Over the course of her 20-year career as a standup comic, Ellen Karis has played all sorts of unlikely venues, from bowling alleys to churches.
But later this month, she will do a gig at perhaps the last place she ever expected to appear — at least while still alive. Namely, a funeral home.
Karis is one of four comedians who will be performing at an Aug. 12 event at New York City’s storied Frank E. Campbell funeral chapel, the place where services for prominent statesmen, socialites and entertainers have been held over the decades. But when Karis and others appear, there will be no memorial tributes of any kind.
It’s just a pure night of standup that happens to be at what Karis calls “the Tiffany of funeral homes.” And Karis says she couldn’t be more honored to participate.
“ ‘It’s all part of a much larger commitment to the community.’ ”
“It’s going to be part of my résumé,” she says.
The Campbell comedy show isn’t a complete anomaly, however. Funeral homes across the country are increasingly opening their doors for a range of life-cycle, entertainment and other events, including weddings, concerts and even the occasional co-op board meeting.
“It’s all part of a much larger commitment to the community,” says Campbell president William Villanova.
The funeral home, where such boldface names as film star Rudolph Valentino, onetime New York mayor Ed Koch and comedian Joan Rivers have been eulogized, began hosting entertainment events in 2018, starting with a Christmas concert. More recently, it offered a Broadway-style showcase, featuring stage veteran Karen Mason.
Villanova adds that the shows are all free and open to the public, including the upcoming comedy one, so the idea isn’t about making money — at least in the direct sense. But he says the events position the funeral home as a “place of comfort and security” for local residents in the long run.
A reception at one of Flanner Buchanan Funeral Center’s event spaces.
For other homes, there is a direct payoff in thinking outside the box. The Flanner Buchanan Funeral Center, which operates 17 locations in the greater Indianapolis area, hosts about 500 non-funeral events annually, according to owner and chief executive Bruce Buchanan.
Weddings are a focus, but there’s no particular limit to what the company will do. “Probably the biggest event we did was a jazz concert that ran over two days,” says Buchanan.
In some ways, the trend is really an outgrowth of funeral homes adding event spaces in recent years as a way to better accommodate those planning memorial services, says Bryant Hightower, president of the National Funeral Directors Association.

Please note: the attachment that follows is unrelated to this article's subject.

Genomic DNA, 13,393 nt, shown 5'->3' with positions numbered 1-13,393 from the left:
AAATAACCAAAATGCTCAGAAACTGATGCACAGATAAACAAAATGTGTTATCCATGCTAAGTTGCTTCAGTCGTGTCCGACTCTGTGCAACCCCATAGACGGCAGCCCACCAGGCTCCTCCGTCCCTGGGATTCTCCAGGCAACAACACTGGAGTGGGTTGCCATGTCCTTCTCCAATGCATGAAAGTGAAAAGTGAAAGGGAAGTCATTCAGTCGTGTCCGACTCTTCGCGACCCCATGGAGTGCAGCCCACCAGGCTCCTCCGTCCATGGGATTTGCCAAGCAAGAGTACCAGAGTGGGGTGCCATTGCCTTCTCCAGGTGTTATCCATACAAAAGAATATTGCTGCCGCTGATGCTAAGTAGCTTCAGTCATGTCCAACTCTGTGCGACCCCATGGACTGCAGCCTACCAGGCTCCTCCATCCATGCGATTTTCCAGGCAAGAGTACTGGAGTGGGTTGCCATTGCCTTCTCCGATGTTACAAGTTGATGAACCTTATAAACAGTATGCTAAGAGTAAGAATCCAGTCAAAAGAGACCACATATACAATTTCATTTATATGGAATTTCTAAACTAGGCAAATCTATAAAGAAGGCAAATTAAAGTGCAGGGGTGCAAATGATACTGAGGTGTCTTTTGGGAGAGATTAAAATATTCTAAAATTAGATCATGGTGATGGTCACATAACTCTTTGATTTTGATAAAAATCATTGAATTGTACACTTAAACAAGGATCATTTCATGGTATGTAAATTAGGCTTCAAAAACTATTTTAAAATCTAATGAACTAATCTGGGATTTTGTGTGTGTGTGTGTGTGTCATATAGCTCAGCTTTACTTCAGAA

“ ‘The biggest event we did was a jazz concert.’ ”
Hightower and others in the industry say funeral homes realized that families were increasingly frustrated having to coordinate separate events — meaning a funeral service, a burial and a gathering at a restaurant — in the same day.
So, by providing an event and catering venue, often a newly built space or a repurposed existing chapel, home operators could solve part of the dilemma for families planning funerals and create a new income stream for the businesses at the same time.
But once the event spaces were up and running, it became obvious to home operators that the rooms could function in other ways. “It’s only natural,” says Hightower.
Still, not every funeral home has found the idea makes sense.
Veteran standup comic Elyse DeLucci is coordinating and appearing at the Aug. 12 show at the Frank E. Campbell funeral chapel.
“The community said, ‘Nice venue, but we don’t think we want a baby shower at a funeral home,’” says Nancy Brunner Sanden, a partner at Brunner Sanden Deitrick Funeral Home & Cremation Center in Mentor, Ohio.
Sander says that her company makes good use of its catering facility for memorial events, but its attempts at hosting weddings, birthday parties and, yes, baby showers haven’t proved as successful.
Hosting a comedy show at a funeral home may be pushing the idea to an even greater extreme. But that doesn’t seem to faze the comics who are participating in the Aug. 12 event at the Frank E. Campbell home.
Elyse DeLucci, the veteran standup specialist who is coordinating and appearing at the Campbell show, says comics are accustomed to finding work where they can get it. Plus, the pandemic has only prompted many in the comedy community to be more creative in finding opportunities, she adds.
In the end, she notes, it’s the laughter generated that counts, not the venue, be it a club or a funeral chapel. “A room is a room,” she says.